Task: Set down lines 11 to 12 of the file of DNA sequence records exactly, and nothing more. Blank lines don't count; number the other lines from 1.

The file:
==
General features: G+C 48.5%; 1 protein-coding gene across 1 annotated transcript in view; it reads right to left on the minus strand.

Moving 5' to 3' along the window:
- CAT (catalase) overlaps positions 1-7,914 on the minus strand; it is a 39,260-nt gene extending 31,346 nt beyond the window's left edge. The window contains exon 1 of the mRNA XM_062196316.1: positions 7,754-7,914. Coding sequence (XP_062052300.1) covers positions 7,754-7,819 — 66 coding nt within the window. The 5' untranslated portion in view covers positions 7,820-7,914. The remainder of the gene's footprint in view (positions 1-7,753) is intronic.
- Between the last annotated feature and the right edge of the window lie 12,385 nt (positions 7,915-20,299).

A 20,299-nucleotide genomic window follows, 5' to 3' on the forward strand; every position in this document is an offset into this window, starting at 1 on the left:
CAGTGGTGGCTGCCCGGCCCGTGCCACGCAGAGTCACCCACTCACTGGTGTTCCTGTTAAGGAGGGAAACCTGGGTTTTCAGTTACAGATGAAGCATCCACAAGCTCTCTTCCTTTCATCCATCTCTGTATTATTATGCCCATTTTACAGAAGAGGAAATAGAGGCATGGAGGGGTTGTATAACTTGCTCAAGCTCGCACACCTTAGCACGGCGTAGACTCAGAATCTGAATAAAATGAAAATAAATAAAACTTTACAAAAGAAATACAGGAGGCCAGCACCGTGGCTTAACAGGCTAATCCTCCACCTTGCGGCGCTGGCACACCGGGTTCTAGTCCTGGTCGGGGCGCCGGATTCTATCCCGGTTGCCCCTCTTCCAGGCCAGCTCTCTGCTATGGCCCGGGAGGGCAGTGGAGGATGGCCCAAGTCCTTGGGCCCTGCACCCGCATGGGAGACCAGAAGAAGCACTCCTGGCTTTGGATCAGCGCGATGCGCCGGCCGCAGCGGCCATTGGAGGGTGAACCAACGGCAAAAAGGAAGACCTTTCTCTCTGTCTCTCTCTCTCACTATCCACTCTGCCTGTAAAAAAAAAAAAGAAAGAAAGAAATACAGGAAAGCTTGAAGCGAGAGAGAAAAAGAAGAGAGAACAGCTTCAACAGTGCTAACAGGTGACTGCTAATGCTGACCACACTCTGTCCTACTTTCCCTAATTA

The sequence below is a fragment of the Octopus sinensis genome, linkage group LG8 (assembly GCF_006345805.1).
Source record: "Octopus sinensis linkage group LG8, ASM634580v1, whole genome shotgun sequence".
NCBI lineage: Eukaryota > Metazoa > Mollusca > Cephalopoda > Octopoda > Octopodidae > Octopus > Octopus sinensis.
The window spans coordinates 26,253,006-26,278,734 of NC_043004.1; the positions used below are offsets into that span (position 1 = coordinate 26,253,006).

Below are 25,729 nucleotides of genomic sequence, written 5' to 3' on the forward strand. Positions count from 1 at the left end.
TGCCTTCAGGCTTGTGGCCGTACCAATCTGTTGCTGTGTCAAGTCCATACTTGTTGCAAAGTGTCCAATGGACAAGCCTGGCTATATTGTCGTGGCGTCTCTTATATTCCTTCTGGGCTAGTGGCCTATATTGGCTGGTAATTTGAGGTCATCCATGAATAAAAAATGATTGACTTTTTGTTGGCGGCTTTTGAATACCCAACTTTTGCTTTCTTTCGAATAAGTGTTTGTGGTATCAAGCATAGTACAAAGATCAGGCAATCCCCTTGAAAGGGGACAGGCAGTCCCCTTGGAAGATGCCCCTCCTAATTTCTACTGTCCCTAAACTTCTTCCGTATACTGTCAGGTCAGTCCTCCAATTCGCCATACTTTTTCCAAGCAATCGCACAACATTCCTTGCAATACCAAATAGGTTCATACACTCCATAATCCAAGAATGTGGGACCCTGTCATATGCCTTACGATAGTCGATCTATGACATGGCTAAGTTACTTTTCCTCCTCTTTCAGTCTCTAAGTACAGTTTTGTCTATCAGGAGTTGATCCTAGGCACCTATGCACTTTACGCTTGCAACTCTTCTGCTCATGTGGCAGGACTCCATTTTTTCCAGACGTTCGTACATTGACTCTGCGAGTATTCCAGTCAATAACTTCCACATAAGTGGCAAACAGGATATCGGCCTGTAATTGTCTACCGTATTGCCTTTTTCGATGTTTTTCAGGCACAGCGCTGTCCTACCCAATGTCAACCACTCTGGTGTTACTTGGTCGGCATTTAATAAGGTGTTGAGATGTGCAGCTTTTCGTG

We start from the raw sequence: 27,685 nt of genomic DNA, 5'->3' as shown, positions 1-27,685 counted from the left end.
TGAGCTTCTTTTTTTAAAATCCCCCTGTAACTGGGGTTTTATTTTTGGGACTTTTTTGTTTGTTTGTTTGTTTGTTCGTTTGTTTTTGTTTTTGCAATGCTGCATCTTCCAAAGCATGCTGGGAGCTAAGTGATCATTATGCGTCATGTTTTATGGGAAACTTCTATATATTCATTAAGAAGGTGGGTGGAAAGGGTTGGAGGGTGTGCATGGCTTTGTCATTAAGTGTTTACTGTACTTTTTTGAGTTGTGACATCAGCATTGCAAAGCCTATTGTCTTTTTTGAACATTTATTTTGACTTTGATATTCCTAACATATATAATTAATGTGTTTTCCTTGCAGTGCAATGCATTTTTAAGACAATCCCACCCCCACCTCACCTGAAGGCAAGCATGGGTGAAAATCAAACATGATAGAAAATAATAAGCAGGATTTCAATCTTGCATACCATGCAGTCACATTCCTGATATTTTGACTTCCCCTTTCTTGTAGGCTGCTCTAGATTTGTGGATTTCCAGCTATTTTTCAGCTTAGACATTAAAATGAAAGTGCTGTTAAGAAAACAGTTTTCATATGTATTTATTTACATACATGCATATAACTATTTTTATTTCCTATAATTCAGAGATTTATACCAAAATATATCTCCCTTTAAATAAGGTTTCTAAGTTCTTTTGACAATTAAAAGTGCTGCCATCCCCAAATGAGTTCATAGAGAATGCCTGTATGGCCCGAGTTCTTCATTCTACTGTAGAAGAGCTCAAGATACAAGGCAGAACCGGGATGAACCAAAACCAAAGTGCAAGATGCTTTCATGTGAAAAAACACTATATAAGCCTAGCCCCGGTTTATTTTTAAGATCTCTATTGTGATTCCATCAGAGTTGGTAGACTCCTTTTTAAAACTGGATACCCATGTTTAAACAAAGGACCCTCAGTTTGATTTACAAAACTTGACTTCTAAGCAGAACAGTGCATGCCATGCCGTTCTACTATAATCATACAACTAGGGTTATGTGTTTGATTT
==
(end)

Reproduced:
Below are 25,729 nucleotides of genomic sequence, written 5' to 3' on the forward strand. Positions count from 1 at the left end.
TGCCTTCAGGCTTGTGGCCGTACCAATCTGTTGCTGTGTCAAGTCCATACTTGTTGCAAAGTGTCCAATGGACAAGCCTGGCTATATTGTCGTGGCGTCTCTTATATTCCTTCTGGGCTAGTGGCCTATATTGGCTGGTAATTTGAGGTCATCCATGAATAAAAAATGATTGACTTTTTGTTGGCGGCTTTTGAATACCCAACTTTTGCTTTCTTTCGAATAAGTGTTTGTGGTATCAAGCATAGTACAAAGATCAGGCAATCCCCTTGAAAGGGGACAGGCAGTCCCCTTGGAAGATGCCCCTCCTAATTTCTACTGTCCCTAAACTTCTTCCGTATACTGTCAGGTCAGTCCTCCAATTCGCCATACTTTTTCCAAGCAATCGCACAACATTCCTTGCAATACCAAATAGGTTCATACACTCCATAATCCAAGAATGTGGGACCCTGTCATATGCCTTACGATAGTCGATCTATGACATGGCTAAGTTACTTTTCCTCCTCTTTCAGTCTCTAAGTACAGTTTTGTCTATCAGGAGTTGATCCTAGGCACCTATGCACTTTACGCTTGCAACTCTTCTGCTCATGTGGCAGGACTCCATTTTTTCCAGACGTTCGTACATTGACTCTGCGAGTATTCCAGTCAATAACTTCCACATAAGTGGCAAACAGGATATCGGCCTGTAATTGTCTACCGTATTGCCTTTTTCGATGTTTTTCAGGCACAGCGCTGTCCTACCCAATGTCAACCACTCTGGTGTTACTTGGTCGGCATTTAATAAGGTGTTGAGATGTGCAGCTTTTCGTG